Steven Van Zandt: “We can do it”, 1965
I love that this might be one of the last things he and John did. I know John worked on the bridge, and learned from reading Paul’s lyrics book that George suggested the three-quarter waltz time in the bridge. It’s a wonderful combination of those three guys, and of course Ringo too. It is something for me that is sentimental in addition to being an excellent composition. The quality of his voice was simply spectacular on a few songs at that time. This, “The Night Before” and “Another Girl”. Maybe it was a different microphone, or whatever he was doing that day or night. I also like these pre-synthesizer keyboards; they had their own personality.
The Beatles were the start of my life. I was just drifting off in search of my identity, like you do when you’re young. I was not particularly attracted to any of the options offered to me. No interest in college, the military, or sports. I wasn’t sure what I was going to do. When they appeared on February 9, 1964, on a variety show the whole family watched on the only television in the house, it was the introduction of a whole new world. The Beatles were amazing. When we met them, they were halfway through their careers and extremely sophisticated. Everything about them was perfect – the hair, the clothes. Songwriting had reached a new level by then. They introduced this new world that I desperately needed. They literally saved my life in that sense. Then four months later, the Rolling Stones come to play another variety show, hollywood palace, and they are more casual, they wear what they want. Their hair isn’t perfect except for Brian Jones. They made it look easier than it was. They were sort of the first punk band. The Beatles introduced us to this new world and the Rolling Stones invited us to it.
The Beatles were the first British band to pave the way for all who followed and introduced the band concept. It was a new idea for us. You haven’t seen four or five guys playing and singing. If you went to your high school prom, it was an instrumental band. I missed the 50s so I didn’t know who the Crickets were at that time. Most of them were Somebody And The Somebodies. But the Beatles introduced us to a new communication. That’s what made me want to do it. I was not interested in show business. I was not interested in being in the spotlight. But it wasn’t about me-me-me like most artists were. It was we. It was the gang, the team. It was friendship, community. That’s what attracted me. I was never interested in anyone except Bob Dylan. Everything else is a band, to me.
My relationship to his solo stuff is an entirely different thing. By the time the 70s rolled around, I had everything I needed for five lifetimes. I wasn’t looking for entry. I started this process of developing my own style and my own career. Find my way as a producer, as an arranger. The 60s was all I needed honestly. I logged in from time to time, but I didn’t make it a point to study all the solo stuff – that’s true for all of their solo records. For me, it was always the thing in the band that mattered the most and stimulated my interest.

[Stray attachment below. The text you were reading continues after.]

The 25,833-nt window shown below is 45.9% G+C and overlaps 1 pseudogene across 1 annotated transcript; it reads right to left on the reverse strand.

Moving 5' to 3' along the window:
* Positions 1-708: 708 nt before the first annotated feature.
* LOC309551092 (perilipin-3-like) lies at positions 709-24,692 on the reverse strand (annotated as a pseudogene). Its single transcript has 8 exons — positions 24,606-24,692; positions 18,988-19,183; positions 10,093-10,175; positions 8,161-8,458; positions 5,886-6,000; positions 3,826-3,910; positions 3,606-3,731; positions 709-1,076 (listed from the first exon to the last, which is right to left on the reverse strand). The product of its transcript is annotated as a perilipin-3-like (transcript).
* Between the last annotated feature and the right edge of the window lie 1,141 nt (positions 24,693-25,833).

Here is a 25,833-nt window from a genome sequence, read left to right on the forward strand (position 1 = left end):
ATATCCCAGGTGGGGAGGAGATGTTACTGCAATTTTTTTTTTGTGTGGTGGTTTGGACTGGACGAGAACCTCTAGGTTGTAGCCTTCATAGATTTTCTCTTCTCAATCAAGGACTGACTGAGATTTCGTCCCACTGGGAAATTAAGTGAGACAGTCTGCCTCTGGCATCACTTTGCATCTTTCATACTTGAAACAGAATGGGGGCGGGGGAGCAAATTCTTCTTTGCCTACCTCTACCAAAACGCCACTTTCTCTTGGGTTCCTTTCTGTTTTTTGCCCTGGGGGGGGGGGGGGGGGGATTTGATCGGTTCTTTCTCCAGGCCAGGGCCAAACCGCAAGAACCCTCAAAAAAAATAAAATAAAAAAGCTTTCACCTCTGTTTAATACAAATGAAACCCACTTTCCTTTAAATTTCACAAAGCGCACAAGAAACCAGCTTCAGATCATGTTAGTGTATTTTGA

You catch some nice things along the way. He was doing great things all along. Not much of Paul’s stuff is overlooked, but there’s a song from a video game called “Hope For The Future.” I imagine it’s a song that a lot of people haven’t heard. It’s from a game called Fate, so if you’re a gamer, you might have heard it — but most of my generation probably haven’t heard it. I think it’s an amazing song. I think it’s one of his best songs.
When you meet him, just think of him as a fellow musician. You have to really compartmentalize. Put aside the fact that it was the first album you ever bought, how important it was in your life. I met him briefly in the Hall Of Fame, I think when we were inducted. He got on stage with the E Street Band in Hyde Park, which was pretty exciting – until they unplugged us. Paul invited me and Bruce on stage with him at his show at Madison Square Garden.
But one of the great moments in my life was when he came on stage with me and my band, the Disciples Of Soul. It was probably the the biggest time of my life. For him, endorsing my music and coming to compliment my band is quite another thing. It’s in a club. It’s not serious. I’m not that famous, my band isn’t famous, we don’t have big hits. We’re a bar band on the go, really. Let him go on stage without rehearsal, trusting me completely. Luckily, just in case, I had prepared a Little Richard version of “I Saw Her Standing There” just in case he got on stage. It came. He had seen the whole show, sat down with his wife and my wife. He liked it so much he wanted to come with us. What an incredible thrill. The circle was complete for me. Absolute closure. That’s why I finished my book there – basically I start and end it with the Beatles. It really is like that. I feel like I don’t need to do much else. I’m doing well.
As said in Stereogum